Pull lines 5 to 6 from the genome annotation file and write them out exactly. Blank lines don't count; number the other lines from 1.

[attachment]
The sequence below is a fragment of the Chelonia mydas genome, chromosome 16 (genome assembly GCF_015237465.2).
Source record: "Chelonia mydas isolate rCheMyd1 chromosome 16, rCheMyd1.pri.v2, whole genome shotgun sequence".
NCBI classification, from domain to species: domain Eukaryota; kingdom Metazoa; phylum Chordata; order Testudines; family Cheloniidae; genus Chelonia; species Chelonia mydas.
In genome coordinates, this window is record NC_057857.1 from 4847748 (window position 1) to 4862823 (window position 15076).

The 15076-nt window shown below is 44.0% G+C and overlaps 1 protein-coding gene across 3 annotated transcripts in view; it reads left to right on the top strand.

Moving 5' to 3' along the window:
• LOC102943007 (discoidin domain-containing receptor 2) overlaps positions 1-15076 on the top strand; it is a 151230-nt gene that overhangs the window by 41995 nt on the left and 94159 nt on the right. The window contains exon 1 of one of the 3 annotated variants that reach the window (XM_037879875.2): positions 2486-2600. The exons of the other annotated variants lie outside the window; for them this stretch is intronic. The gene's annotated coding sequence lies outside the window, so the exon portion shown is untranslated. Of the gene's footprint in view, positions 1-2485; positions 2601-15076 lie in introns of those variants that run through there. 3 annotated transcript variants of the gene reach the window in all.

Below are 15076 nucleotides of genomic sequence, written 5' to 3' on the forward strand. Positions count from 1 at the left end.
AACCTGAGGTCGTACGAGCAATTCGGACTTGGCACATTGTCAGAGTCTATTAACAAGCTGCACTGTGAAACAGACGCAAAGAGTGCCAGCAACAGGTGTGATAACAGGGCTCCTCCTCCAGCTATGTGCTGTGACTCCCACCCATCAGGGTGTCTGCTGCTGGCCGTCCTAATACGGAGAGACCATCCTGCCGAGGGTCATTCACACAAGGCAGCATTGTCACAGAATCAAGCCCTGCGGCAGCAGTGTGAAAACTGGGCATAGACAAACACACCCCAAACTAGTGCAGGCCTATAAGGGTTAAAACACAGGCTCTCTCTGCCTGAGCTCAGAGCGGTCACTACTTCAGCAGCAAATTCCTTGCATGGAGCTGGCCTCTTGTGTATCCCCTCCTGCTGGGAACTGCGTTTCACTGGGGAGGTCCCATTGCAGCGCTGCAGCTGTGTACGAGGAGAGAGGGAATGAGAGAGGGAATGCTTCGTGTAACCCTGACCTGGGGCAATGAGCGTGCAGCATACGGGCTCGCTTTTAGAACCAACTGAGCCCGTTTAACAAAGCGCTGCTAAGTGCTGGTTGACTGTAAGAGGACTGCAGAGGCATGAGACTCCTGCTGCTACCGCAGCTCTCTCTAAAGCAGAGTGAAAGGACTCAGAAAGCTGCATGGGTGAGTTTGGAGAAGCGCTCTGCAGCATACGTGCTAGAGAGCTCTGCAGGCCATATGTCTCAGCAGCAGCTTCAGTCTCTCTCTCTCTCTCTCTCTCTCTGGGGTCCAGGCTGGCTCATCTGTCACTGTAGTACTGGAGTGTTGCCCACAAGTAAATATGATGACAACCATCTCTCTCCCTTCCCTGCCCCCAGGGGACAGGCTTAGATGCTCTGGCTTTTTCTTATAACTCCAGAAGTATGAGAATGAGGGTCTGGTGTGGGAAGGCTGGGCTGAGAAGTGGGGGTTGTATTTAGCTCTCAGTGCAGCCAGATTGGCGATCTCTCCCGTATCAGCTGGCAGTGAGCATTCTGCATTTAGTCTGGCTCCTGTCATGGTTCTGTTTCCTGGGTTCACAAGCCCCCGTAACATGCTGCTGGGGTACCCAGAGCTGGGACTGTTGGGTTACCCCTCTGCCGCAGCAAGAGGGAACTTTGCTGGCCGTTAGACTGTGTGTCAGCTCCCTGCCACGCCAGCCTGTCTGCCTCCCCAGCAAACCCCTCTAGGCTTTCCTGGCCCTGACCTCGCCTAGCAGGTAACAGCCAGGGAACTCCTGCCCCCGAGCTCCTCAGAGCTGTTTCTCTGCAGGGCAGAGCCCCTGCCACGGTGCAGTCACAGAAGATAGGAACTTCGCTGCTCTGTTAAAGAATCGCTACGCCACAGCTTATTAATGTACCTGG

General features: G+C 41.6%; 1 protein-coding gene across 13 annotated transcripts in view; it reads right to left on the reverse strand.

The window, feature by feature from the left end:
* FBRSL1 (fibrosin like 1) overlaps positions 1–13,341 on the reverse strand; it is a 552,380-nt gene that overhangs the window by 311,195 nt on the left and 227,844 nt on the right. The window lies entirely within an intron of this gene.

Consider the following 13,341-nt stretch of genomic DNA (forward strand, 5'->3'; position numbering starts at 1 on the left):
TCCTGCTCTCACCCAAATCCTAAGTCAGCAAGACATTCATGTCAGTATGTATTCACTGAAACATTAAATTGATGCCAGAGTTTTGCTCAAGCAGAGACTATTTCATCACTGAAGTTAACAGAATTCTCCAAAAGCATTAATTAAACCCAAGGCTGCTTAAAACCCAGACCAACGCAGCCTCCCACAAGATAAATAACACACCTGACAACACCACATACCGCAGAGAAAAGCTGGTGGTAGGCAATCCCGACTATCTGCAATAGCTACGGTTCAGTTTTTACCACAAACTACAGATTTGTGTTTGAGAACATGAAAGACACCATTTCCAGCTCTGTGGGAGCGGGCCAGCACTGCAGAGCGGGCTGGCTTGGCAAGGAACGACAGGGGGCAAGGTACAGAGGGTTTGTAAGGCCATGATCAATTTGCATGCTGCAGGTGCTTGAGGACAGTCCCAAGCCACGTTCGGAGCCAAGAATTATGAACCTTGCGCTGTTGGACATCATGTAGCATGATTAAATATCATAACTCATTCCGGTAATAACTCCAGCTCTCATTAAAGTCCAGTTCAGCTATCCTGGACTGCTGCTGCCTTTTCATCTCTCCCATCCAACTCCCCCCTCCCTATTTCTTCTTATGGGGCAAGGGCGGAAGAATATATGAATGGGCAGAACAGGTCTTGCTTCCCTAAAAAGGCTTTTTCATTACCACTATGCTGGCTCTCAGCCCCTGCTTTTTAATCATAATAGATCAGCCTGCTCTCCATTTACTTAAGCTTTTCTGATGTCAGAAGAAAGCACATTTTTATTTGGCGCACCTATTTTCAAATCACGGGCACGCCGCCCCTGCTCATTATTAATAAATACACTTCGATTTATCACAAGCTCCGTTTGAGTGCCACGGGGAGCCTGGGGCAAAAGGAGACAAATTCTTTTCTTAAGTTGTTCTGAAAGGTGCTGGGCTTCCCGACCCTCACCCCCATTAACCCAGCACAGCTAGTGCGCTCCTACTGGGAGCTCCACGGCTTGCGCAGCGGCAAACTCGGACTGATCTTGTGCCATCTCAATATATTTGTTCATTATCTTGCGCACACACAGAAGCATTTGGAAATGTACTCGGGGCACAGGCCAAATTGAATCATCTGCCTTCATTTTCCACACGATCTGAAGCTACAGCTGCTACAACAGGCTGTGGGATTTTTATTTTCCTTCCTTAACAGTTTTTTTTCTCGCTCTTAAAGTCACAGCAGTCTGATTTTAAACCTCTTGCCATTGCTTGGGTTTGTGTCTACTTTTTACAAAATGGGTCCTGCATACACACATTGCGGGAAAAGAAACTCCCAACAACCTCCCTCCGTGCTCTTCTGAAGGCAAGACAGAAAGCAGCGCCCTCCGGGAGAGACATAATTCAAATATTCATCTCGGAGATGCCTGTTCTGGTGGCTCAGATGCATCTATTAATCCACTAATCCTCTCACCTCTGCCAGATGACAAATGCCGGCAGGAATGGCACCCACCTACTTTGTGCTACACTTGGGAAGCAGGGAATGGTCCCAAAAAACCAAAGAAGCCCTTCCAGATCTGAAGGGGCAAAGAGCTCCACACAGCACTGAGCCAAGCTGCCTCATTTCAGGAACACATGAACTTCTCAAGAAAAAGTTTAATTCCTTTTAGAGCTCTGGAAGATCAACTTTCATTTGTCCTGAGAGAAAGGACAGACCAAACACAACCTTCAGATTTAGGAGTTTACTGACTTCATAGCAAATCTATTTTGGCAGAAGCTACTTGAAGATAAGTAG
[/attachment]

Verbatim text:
The 15076-nt window shown below is 44.0% G+C and overlaps 1 protein-coding gene across 3 annotated transcripts in view; it reads left to right on the top strand.

Moving 5' to 3' along the window: